15 March 2000 Synthesis, photo, and pyrolytic properties of polysilane photoresists
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Proceedings Volume 3953, Silicon-based Optoelectronics II; (2000) https://doi.org/10.1117/12.379607
Event: Symposium on Integrated Optoelectronics, 2000, San Jose, CA, United States
Abstract
Photoreactions for polysilane copolymers and terpolymers have been investigated and the resultant photochemical properties evaluated using deep-UV irradiation, differential photocalorimeter (DPC), FTIR and GPC. When exposed in the solid state to UV light, an increase of the molecular weights of the polymers was observed by GPC analysis of the soluble fractions. The reaction is highly exothermic as shown in the DPC spectra and this indicates that bond formation, or photocrosslinking is predominant during UV exposure in air. The photooxidation of the hydropolysilane thin films at high fluences of UV irradiation is limited by oxygen diffusion into the film. The UV photosensitivity of the polymers was evaluated by UV/VIS spectroscopy, on films that were exposed to varying amounts of UV energy. The examination of the photobleaching effect as a function of exposure energy reveals that the photobleaching rate increases with increasing Si-H content in the linear copolymers, and that the photobleaching rate also increases with increasing branch site content in the branched copolymers at a constant amount of Si-H component. Also, the alkyl-substituted polymer derivatives possess a higher photobleaching rate than the aryl-substituted polymers. The thermal sensitivity and degradation of a number of hydropolysilanes have been investigated by thermogravimetric analysis and FTIR spectroscopy in both air and oxygen free inert gas, such as helium or purified nitrogen, at temperatures up to 900 degree(s)C. The pyrolysis of hydropolysilanes in air is mainly attributed to a thermooxidative reaction and the products are predominantly SiOx, especially at higher temperatures. The polymers pyrolyzed under nitrogen yielded SiC-like products. The amount of SiC in the final products increases with increasing pyrolytic temperature as well as heating rate.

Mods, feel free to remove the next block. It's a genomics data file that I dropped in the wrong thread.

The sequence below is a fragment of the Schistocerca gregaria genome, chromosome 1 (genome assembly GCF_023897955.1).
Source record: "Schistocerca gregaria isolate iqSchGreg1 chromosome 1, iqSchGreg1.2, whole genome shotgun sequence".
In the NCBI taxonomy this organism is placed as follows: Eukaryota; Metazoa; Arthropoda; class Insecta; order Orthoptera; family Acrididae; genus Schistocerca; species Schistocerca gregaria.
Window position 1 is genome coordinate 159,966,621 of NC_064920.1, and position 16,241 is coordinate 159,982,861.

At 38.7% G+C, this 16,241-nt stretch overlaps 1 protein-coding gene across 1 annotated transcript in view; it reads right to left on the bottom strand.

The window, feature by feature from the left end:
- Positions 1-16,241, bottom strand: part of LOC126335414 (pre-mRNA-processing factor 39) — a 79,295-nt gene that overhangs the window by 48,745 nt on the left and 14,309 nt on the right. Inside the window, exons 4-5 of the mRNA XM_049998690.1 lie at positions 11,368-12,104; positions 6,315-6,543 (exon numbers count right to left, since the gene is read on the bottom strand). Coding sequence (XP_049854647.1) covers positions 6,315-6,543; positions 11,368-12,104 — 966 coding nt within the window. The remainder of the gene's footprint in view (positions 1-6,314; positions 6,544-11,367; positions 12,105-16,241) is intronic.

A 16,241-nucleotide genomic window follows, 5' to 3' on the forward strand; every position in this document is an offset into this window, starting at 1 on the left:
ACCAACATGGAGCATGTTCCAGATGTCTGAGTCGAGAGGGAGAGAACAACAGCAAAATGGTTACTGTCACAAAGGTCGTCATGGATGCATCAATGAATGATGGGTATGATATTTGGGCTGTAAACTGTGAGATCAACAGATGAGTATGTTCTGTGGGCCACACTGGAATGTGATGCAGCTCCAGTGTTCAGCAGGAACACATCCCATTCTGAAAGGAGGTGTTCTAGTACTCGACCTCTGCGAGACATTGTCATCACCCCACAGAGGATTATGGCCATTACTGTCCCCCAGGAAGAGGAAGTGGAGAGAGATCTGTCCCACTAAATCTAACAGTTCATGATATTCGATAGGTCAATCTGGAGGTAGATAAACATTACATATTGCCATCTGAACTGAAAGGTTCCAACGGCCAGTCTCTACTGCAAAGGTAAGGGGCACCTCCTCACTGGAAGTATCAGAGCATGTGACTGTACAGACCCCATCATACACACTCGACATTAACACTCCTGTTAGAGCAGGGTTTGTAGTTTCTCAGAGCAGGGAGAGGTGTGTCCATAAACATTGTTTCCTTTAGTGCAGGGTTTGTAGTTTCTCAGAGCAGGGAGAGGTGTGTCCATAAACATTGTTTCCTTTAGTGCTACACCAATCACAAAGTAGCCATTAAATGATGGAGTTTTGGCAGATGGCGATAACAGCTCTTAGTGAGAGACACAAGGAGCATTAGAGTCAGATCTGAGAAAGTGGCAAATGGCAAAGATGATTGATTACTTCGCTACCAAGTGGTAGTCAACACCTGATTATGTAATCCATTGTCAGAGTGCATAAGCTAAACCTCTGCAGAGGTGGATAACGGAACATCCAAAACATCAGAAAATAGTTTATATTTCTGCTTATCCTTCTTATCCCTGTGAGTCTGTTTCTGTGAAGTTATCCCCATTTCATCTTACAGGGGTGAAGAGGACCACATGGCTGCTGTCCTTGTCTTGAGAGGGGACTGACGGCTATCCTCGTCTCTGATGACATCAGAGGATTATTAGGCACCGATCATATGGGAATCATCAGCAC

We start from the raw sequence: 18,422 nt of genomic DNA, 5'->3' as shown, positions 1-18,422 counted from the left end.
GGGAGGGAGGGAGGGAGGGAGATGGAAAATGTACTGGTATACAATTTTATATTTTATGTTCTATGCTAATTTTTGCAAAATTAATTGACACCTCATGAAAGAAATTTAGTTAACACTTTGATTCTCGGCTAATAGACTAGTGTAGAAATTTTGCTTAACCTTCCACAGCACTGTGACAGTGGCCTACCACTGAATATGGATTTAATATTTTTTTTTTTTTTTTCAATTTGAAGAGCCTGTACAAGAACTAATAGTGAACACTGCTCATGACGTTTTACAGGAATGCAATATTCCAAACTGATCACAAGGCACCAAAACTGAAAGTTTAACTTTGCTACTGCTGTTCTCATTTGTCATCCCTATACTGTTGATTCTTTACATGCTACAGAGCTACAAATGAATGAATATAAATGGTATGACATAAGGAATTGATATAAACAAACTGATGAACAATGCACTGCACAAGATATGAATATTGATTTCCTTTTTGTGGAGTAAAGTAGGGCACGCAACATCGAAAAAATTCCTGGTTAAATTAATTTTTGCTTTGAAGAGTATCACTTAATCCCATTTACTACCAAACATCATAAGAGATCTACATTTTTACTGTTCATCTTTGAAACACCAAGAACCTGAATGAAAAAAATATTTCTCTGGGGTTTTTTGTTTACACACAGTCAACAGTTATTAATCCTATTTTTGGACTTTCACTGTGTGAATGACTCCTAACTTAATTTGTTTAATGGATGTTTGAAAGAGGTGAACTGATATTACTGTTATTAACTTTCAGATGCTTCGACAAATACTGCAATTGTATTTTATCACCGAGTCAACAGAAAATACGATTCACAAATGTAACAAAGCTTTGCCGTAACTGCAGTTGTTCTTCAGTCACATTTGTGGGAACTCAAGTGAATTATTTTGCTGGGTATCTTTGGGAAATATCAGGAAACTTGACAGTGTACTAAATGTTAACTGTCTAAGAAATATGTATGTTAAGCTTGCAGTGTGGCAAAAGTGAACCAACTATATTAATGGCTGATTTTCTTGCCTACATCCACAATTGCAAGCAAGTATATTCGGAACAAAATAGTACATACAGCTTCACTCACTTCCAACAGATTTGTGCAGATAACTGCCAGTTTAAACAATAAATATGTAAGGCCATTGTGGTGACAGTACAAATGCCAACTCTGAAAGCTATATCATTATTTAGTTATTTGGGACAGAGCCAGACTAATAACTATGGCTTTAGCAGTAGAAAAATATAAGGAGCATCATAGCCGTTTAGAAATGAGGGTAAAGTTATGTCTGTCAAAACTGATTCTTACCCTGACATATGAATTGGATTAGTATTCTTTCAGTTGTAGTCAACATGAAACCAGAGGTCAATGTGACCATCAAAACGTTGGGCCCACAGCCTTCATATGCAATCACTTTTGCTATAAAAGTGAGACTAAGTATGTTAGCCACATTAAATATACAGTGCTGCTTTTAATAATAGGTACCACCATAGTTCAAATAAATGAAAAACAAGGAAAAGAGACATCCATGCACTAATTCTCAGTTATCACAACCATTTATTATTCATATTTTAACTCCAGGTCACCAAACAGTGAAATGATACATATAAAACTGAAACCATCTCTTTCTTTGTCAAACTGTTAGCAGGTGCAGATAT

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Sonny A. Ekhorutomwen, Sonny A. Ekhorutomwen, Samuel P. Sawan, Samuel P. Sawan, } "Synthesis, photo, and pyrolytic properties of polysilane photoresists", Proc. SPIE 3953, Silicon-based Optoelectronics II, (15 March 2000); doi: 10.1117/12.379607; https://doi.org/10.1117/12.379607
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